Should Cities Ban Fracking?

What's to come?
Dec. 24 2012 9:00 AM

Should Cities Ban Fracking?

It’s complicated.

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OK, maybe this is just spineless litigiphobia. Fracking bans are about principle, not calculation. I think this is a false dichotomy, but set that aside and ask: What is the principle here?

I just keep thinking local fracking bans are less ideal and less principled than they seem. To start, I should separate Muir from this discussion, because calls for a ban single out fracking as a mode of production, not consuming as a mode of life. In general, folks want to ban fracking but keep their air conditioners. They are not interested in roughing it in Yosemite. This sounds less like idealism than technology policy. And the most plausible world-without-fracking scenario would feature more coal, which means more mercury, fly ash, sulfates, and mountain-top removal. Less than ideal. Or we could ban coal, too, which would mean higher energy prices and less reliable power.

Longmont made no mention in its ban about refusing to accept natural gas produced elsewhere. This starts to sound like hypocritical NIMBY-ism. Will towns that ban fracking still accept electrons generated from gas pulled out of the ground near my house in Denton? If so, how is that a principled idealism?


Further, a ban cannot be the right thing just because it is the will of a majority. Majorities have a sordid history of willing bad things. We permit, with regulations, all sorts of industries and private property uses. We think local fracking bans are what “democracy looks like,” but we don’t even think about democracy when gas stations invade “our” towns. So is this a principled position that can be generalized or does it just discriminate against one industry for no particular reason?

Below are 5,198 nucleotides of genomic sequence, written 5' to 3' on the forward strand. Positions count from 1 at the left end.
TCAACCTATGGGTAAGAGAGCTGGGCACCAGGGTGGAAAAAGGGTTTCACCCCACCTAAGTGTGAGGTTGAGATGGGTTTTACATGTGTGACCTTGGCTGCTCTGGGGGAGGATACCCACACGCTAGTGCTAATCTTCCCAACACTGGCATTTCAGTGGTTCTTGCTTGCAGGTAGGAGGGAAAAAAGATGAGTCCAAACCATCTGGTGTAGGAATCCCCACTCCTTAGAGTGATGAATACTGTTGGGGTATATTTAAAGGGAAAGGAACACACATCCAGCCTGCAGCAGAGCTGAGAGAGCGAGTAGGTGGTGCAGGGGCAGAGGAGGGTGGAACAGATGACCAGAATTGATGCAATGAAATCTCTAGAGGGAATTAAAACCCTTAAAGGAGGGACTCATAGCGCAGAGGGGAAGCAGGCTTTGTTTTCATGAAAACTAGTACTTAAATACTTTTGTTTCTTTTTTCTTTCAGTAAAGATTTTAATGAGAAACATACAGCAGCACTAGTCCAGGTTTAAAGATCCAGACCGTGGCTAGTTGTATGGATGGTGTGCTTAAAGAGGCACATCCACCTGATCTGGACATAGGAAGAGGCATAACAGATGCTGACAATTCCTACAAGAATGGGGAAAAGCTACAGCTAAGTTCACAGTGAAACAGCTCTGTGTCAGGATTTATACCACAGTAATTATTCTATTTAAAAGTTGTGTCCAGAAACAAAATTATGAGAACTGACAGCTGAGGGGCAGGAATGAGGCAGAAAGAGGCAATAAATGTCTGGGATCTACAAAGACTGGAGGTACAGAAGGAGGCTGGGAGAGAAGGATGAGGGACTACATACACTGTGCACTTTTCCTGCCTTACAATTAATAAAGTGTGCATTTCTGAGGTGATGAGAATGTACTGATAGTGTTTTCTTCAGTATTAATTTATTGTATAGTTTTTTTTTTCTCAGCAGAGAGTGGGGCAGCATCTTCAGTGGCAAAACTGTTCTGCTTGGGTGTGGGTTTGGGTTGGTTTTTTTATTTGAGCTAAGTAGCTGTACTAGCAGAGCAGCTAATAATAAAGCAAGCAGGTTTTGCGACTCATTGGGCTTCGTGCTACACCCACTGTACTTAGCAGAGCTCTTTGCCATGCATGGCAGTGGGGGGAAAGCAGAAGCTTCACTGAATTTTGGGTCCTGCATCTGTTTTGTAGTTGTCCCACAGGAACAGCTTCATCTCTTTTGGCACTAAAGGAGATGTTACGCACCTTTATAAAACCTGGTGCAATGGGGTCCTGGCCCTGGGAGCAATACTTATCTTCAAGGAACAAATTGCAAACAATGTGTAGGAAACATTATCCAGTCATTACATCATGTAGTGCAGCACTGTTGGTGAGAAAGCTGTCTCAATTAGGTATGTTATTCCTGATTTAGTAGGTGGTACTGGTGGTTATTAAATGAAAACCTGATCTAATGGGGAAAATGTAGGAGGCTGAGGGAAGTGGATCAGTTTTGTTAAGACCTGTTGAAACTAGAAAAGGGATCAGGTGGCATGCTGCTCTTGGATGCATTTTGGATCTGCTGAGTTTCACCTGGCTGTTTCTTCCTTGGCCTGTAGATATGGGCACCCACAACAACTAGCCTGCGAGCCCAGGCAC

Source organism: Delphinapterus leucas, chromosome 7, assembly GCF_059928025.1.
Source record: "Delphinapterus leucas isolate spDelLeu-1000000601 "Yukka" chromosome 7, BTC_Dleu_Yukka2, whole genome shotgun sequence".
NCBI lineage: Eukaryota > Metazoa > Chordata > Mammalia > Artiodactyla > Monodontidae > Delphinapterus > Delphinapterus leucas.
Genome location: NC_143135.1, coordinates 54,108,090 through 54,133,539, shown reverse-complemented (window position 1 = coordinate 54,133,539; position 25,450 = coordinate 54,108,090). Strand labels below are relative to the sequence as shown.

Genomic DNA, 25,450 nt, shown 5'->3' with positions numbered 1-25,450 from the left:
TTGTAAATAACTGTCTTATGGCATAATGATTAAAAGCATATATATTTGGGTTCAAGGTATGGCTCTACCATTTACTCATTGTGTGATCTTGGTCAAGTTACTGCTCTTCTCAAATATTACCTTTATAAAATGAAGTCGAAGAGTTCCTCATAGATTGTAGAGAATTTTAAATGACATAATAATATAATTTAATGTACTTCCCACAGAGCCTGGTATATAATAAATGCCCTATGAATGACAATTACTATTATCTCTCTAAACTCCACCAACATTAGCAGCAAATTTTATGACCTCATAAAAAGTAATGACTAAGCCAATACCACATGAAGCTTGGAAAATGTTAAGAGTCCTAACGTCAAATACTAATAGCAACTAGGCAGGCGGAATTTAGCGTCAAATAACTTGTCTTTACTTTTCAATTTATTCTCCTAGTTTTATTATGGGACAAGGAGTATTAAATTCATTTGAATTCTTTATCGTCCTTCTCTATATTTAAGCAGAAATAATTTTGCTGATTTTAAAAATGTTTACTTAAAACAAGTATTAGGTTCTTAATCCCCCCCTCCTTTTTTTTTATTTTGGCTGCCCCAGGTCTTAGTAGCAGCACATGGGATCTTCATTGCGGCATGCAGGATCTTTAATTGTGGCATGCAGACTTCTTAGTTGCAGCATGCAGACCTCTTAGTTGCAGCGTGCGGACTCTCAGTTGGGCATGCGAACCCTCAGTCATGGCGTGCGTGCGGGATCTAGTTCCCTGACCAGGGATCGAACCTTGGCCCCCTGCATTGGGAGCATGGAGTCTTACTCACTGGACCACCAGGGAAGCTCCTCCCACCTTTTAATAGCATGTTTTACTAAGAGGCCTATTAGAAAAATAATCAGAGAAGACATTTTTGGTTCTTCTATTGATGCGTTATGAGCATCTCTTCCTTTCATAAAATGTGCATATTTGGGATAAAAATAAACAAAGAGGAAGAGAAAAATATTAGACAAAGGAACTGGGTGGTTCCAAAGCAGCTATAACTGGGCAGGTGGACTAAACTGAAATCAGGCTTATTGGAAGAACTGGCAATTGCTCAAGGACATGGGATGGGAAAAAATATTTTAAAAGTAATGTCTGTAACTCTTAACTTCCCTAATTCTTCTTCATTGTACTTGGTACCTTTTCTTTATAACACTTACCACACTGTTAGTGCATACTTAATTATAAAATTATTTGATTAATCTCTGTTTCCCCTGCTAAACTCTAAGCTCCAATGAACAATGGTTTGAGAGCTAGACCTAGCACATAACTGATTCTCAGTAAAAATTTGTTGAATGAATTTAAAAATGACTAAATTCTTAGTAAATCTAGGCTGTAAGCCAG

The usual retort is that “safe fracking is an oxymoron” or that “no amount of regulation can make fracking safe.” But the same could be said about nearly any technology. Flu shots are mostly safe but still carry some inherent risks. So do electricity, lawnmowers, airplanes, processed foods, and pharmaceuticals. So does driving. The U.S. Census Bureau reports that nearly 34,000 people were killed in automobile accidents in 2009. Last month Yoko Ono and Sean Lennon sponsored a billboard on a New York freeway that reads: “Imagine There’s No Fracking.” If Ono and Lennon care most deeply about safety, then maybe they should have us “imagine there’s no freeway.”

We have not banned driving, despite its being inherently dangerous, because safety is not the only thing we value. We also like to go on road trips and haul stuff around. The idealist mantra of “inherently unsafe” is too simplistic to do justice to the ecology of goods involved in fracking. Of course if safety was the only value to consider we should not do it. But people want energy, we generally ought to defend private property rights, and the industry creates jobs, pays royalties, and generates tax revenues. Opportunity costs are real costs. When we ban a technology we lose out on the good as well as the bad.

Fracking is inherently unsafe—that’s why I have spent countless hours fighting for stricter rules. The question I want answered is: What makes fracking more dangerous and unmanageable than all the other industrial activities we permit with regulations?

This article arises from Future Tense, a collaboration among Arizona State University, the New America Foundation, and Slate. Future Tense explores the ways emerging technologies affect society, policy, and culture. To read more, visit the Future Tense blog and the Future Tense home page. You can also follow us on Twitter.

Adam Briggle is an assistant professor in the Department of Philosophy and Religion Studies and a faculty fellow at the Center for the Study of Interdisciplinarity at the University of North Texas.